First, a warning. Hostas are the potato chips of plants.
Once you buy that first one and watch how it lights up shade, fills the void around large trees and shrubs, softens the edges of lawns and walkways, and sends up pretty blooms when you least expect it, you will be hooked.
After you’ve created your first composition of leafy-fabulousness, you’ll be wishing for more shade. While they’re not for the hottest climates, there are quite a few that do very well in zones 8 and 9. All of you in colder zones? This is the plant for you.
Because you will ask, deer do enjoy this plant almost as much as you. If deer are an issue, consider planting in containers where you can somewhat control access. Many of the smaller Hostas do quite well in window boxes, too.
Designing with Hostas can be fun. Take a look around and see where you could use a bit of drama. Here are a few ideas to get you started.
5 Reasons Why Hostas Belong in Your Garden
Create a mood from cool and calm to happy and sunny.
Short and wider form is ideal for wrapping around curves.
Summertime flowers on tall stalks add vertical interest.
Small leafed ‘Mouse Ears’ to large-leafed ‘Sagae’ they’re just so useful.
They’re just so easy to grow.
Massed for Maximum Appeal
It’s so easy to be so dazzled by a nursery display of Hostas that you lose sight of how this and that will work when massed. The key is balance. One Hosta by the dozen is always an effective choice. If, however, you love the look of a Hosta “collection”, with loads of different varieties, here’s a tip: add plenty of solid colors such as blues and greens. It’ll make the more dramatic striped and variegated ones pop even more.
Upper left: Massing one variety of Hosta (such as this large leafed Krossa Regal Plantain Lily) and just letting it do its thing can lead to something mighty romantic.
Above: Massing many varieties creates a lively, painterly effect with the added bonus of lots of flowers throughout the summer. It’s the different sizes as well as colors that makes this work.
Left: And then, there’s just the fun of packing in one variety and adding the totally unexpected such as this combo of Hosta and Allium. Some Hostas can take more sun (preferred by Alliums) so choose carefully.
Heart-shaped, leaves emerge blue-green with yellow margins, shifting hues to deep green with cream margins in summer. Up to 2′ tall and 4′ wide. Full shade to filtered sun.
Filling Shady Containers
Hostas are perfect plants for pots. They fill a container in no time, and look sophisticated and elegant. Pots can help where deer are an issue, as you can simply move the containers closer to the house. Here are a few ideas–formal massed pots of the same plant, mixed with ferns, in a classic urn, and farmhouse chic in a galvanized tub–and three great plants for pots.
Stunning new variety, starring lush green and creamy white variegated foliage that nearly shimmers in the shade. Up to 2′ tall and 3′ wide. Full shade to filtered sun.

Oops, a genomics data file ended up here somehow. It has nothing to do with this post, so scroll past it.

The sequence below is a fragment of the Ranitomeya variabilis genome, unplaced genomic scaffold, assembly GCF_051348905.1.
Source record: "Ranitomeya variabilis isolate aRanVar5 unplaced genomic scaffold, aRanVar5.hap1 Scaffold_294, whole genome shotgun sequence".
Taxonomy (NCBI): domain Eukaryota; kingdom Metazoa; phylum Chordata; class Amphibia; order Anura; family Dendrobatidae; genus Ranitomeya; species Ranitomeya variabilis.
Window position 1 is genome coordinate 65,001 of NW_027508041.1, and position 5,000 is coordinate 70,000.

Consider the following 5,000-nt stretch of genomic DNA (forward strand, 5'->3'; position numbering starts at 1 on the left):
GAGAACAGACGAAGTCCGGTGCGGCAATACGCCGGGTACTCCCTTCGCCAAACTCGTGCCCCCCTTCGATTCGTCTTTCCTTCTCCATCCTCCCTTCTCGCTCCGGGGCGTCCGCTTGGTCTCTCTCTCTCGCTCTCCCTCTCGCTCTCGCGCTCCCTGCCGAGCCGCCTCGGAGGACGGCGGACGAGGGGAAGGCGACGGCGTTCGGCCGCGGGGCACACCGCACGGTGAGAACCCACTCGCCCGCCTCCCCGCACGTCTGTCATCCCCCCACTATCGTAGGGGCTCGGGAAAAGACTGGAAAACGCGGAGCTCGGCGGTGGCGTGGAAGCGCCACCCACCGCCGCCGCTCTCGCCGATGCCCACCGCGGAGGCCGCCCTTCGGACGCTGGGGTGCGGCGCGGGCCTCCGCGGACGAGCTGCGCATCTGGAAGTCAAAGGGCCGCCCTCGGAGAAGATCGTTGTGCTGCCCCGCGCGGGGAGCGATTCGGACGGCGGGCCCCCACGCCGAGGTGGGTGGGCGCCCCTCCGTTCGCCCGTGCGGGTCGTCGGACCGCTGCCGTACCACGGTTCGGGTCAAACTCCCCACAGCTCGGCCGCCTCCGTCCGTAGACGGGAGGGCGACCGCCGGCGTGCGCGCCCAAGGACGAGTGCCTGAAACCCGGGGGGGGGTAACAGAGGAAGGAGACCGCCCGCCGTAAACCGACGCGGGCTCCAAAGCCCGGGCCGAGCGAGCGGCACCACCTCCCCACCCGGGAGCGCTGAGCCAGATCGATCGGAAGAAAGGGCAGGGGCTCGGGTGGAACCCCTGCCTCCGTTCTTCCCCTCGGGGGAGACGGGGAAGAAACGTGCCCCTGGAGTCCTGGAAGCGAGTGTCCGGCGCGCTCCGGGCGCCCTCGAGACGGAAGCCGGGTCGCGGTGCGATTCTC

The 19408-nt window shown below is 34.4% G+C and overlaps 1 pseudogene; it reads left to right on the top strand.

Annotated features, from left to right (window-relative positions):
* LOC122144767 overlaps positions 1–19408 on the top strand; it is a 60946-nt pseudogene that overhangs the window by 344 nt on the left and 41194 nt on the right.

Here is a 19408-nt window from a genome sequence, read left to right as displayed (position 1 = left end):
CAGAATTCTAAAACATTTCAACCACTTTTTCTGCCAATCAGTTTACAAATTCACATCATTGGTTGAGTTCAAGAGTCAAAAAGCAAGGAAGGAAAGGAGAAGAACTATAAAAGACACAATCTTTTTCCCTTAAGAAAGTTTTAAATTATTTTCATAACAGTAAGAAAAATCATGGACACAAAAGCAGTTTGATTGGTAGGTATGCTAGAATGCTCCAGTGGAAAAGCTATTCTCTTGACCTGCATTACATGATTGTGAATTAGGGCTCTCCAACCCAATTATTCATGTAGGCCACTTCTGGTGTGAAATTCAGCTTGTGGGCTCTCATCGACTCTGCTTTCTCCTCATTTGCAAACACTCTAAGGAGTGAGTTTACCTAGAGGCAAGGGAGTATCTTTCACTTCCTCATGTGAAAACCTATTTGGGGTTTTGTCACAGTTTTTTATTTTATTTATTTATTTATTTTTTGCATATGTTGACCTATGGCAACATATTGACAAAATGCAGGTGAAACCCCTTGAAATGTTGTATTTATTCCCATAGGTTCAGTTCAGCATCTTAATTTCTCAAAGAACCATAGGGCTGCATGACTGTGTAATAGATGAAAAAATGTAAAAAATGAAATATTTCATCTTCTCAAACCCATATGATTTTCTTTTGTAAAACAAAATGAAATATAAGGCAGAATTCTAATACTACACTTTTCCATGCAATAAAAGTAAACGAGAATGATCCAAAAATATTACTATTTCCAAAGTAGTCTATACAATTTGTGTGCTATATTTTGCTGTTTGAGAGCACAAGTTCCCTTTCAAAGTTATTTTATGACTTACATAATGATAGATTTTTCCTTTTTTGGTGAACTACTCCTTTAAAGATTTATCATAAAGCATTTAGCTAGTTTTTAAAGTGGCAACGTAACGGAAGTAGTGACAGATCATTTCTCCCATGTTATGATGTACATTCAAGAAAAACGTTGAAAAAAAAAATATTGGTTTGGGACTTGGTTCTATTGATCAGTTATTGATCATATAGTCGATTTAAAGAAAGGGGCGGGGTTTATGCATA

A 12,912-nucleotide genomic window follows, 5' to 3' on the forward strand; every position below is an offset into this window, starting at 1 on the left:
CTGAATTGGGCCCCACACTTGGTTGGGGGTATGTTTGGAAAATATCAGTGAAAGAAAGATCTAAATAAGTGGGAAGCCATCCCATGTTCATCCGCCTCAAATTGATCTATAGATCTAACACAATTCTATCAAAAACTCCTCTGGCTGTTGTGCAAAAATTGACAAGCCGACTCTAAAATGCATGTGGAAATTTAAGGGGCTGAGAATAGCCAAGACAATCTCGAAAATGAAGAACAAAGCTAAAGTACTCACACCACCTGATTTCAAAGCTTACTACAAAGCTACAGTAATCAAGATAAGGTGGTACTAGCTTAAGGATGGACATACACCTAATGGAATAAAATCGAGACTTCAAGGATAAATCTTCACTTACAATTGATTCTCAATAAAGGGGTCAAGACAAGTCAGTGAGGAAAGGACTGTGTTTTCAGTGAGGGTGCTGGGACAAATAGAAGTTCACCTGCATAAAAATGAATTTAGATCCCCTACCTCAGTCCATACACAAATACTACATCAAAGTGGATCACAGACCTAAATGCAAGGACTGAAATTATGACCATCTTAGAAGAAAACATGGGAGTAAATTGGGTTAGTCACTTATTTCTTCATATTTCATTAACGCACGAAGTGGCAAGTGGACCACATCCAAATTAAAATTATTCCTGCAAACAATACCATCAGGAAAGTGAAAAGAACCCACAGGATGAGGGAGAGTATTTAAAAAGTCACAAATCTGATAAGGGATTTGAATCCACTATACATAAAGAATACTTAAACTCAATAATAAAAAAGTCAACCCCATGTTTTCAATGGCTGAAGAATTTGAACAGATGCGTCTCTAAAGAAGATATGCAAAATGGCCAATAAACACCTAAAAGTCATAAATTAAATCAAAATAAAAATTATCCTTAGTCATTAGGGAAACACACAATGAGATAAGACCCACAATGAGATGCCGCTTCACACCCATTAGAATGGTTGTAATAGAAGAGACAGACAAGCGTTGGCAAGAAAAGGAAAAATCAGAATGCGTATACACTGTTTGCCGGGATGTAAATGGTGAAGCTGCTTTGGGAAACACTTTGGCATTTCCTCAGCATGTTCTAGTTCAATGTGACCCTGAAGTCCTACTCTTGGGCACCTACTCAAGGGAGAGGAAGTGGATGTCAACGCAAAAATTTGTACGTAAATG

In a Mixed Border
We love flowers. Everyone who gardens probably loves flowers. What makes flowers look even more “flowery’? Being surrounded by foliage, especially foliage that amps up the excitement of blooms. This is the promise of Hostas—they bring the party to the planting and that’s especially true in shade. Those strappy, often textured or variegated leaves, provide high contrast to all the colors and forms around them.
Upper left: So gorgeous. The trick here–what really makes this sing–is the addition of a dark leafed coral bell. That one patch of deep red stops this from just being a mass of greens and instead, a composition.
Lower left: When Mother Nature was creating plants, one wonders which came first–the Astilbe or the Hosta, both of which shine in the shade. Not just the complimentary foliage, but also the sprightly blooms.
Below: This Hosta seems to have just popped up in this natural garden. Hostas have a formality about them. Nice to be reminded that they have a playful side, too.
Lush leaves emerge solid light green, then quickly develop dramatic dark green borders and radiant gold centers. Up to 8″ tall and 16″ wide. Full shade to partial sun.
On a Shady Slope
Dry shade is one of those garden challenges that’s well, challenging. Often this condition is found under large trees, but it can also be present on a hillside or slope where the water runs down without truly absorbing into the soil. Hostas, once they’ve had a few years to settle in, are surprisingly resilient, and do just fine on a slope. Their spreading roots knit together to help stop soil erosion. And, they keep down weeds.
Big area, big hosta. Heart-shaped, heavily seersucker leaves in a soft chartreuse that graduates to golden yellow. Up to 2′ tall and 4′ wide. Full shade to filtered sun.
As a Singular Sensation
Some Hostas are just so spectacular they need nothing but room to grow and a place of honor on your Instagram page (#badboyhosta?). It could be the supersized leaves or the sheer size of the mature plant, but it could also be a quirky leaf form or growth habit. While we’ve organized them in this story into somewhat loose categories, shop all for Hostas that just make you smile.
Upper left: Look at those huge puckered leaves and the way they stand so upright. Put this ‘Abiqua’ near a gate or a fence post and the sheer architecture of it holds its own.
Above: 2017 Hosta of the Year, Brother Stefan, has those kaleidoscope leaves and seersucker texture that makes it a total showstopper in the garden or in a pot. And, it has pretty near-white flowers, too.
Lower left: Sometimes its a delicate form or unique feature that distinguishes a Hosta—other times it’s just the sheer power of big leaves and a huge overall footprint. That’s what we call a singular sensation.